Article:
The uniqueness of the homo sapiens is epitomised by the way of the human brain with its ability to perform a multiplicity of tasks from simple to complex. Educating the brain, therefore, faces a challenge beyond the ordinary befitting profound outcomes evolving from brain driven processes. Swift and persuasive, the messages from the brain travel through the nervous system at the breathtaking speed of 100m/second. Through a wire the messages will travel at the speed of light, the fastest movement in the known universe.
Brain functions are involved in all the senses, sight, hearing, touch and smell, and speech. The complexity of the workings of the brain are best left to neurologists and other experts in each relevant category. In the specific area of rational thought leading to actions the education of the brain comes to the fore.
Does the brain “self-teach” itself or do we as individuals have the responsibility of educating the brain a priori? A self-teaching brain seems to emasculate the need for prior knowledge from which the brain is rationalizing. The ‘self-teaching’ brain and educated brain are not easily understood concepts in practical terms. To illustrate the process of teaching the brain we can devise a scenario as follows.
Let us begin with educating the brain. A person reads a short text from a magazine to another person, “the dog is black”. The receiver of the text is then asked to repeat, word for word, this short text, “the dog is black”. Here is a very simple example of the brain being educated by absorbing and retrieving information.
Now to the ‘self-teaching’ brain.
From the same magazine, the next question to the other person is “What is on the next page of this magazine?”.
In this transaction there is no opportunity for the brain to be educated, a priori. The brain is left with the task of self-education from a blank page since no information has been offered as to the contents of the next page.
It appears rather obvious in these differing settings that the brain does not have any function for self-teaching without an a priori (cause and effect). Clearly the brain is totally dependent on the access to information and when there is none offered, it (the brain) can but rely on guessing, assumption and opinion, that is the full gambit of dogma.
Educating the brain requires a pool of information on which the extension of learning is structured, that pool of knowledge being the basis for a pedagogical structure. The effectiveness of the brain as a ‘working tool’ is dependent on the quality and breadth of the knowledge pool, a priori.
Rather than being intimidated by the neurological complexity of the brain we can access the advice of the philosopher, William of Ockham. “The more complicated an explanation is, the less likely it is to work. Keep it simple” (Ockham’s Razor).
So what are the main functions of the brain on the learning curve? Is the brain responsible for the teaching or rather simply gathering and recording the information for reproduction at some future time? How do we organize the retrieving of stored information; what is the stimulus that brings about the reproduction of the relevant knowledge. More to the point, is it possible to retrieve information that has not been previously stored?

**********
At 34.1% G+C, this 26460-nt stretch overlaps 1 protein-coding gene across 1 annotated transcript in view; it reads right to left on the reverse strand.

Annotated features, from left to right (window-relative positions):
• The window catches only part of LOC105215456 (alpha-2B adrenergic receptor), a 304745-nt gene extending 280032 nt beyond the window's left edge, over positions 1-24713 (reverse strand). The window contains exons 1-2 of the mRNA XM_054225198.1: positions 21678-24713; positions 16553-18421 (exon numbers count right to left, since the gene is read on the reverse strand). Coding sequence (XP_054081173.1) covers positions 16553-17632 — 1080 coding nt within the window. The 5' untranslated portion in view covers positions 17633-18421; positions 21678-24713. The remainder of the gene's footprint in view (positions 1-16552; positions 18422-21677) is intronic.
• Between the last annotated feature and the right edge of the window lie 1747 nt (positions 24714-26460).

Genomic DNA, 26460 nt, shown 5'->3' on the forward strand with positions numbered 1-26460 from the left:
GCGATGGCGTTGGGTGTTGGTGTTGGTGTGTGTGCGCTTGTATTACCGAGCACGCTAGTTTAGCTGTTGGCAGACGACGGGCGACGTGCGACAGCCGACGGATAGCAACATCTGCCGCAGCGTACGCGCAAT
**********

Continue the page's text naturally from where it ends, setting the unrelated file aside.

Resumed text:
We have access to very firm evidence regarding the power of stimulation by the experiments of the Russian psychologist Pavlov with his dogs. Of course, there is always the often repeated piece of advice,” You learn from your mistakes”. This advice may be somewhat glib in that it does not go on to say what you learn or how to make practical use of the learning.
The concept of educating the brain becomes further extended by the fact that the brain does not differentiate. Until the brain is educated there appears to be no identifiable guidelines for day-to-day behavior in the general conduct of life, that is, culture. Thankfully, back in ancient times, this deficiency in human development was identified and addressed by the early philosophers. Socrates was active with his questioning of the youth of the day designed to raise the awareness of morals and ethics. This activity cost him his life following his trial and conviction of disturbing the youth of his day. Some time later, fellow philosophy Aristotle was to open his Lyceum established for the purpose of peripatetic teaching. Following on came his writings on morals and ethics, the Nichomacheon ethics, these writings were consulted for the next 2000 years.
Precisely because of this accumulation of knowledge the brain was able to differentiate by using these learnings which became part of the human condition. If your learnings amount to little then expect the brain to reproduce little. The human brain with all its wondrous capabilities is rendered ineffectual without prior knowledge from Neanderthal man to modern day technocrat. It is rather exciting to know that we possess a human organ which operates at 100m/s. As a result the horizons for human progress are constantly expanding in keeping with the rest of our universe.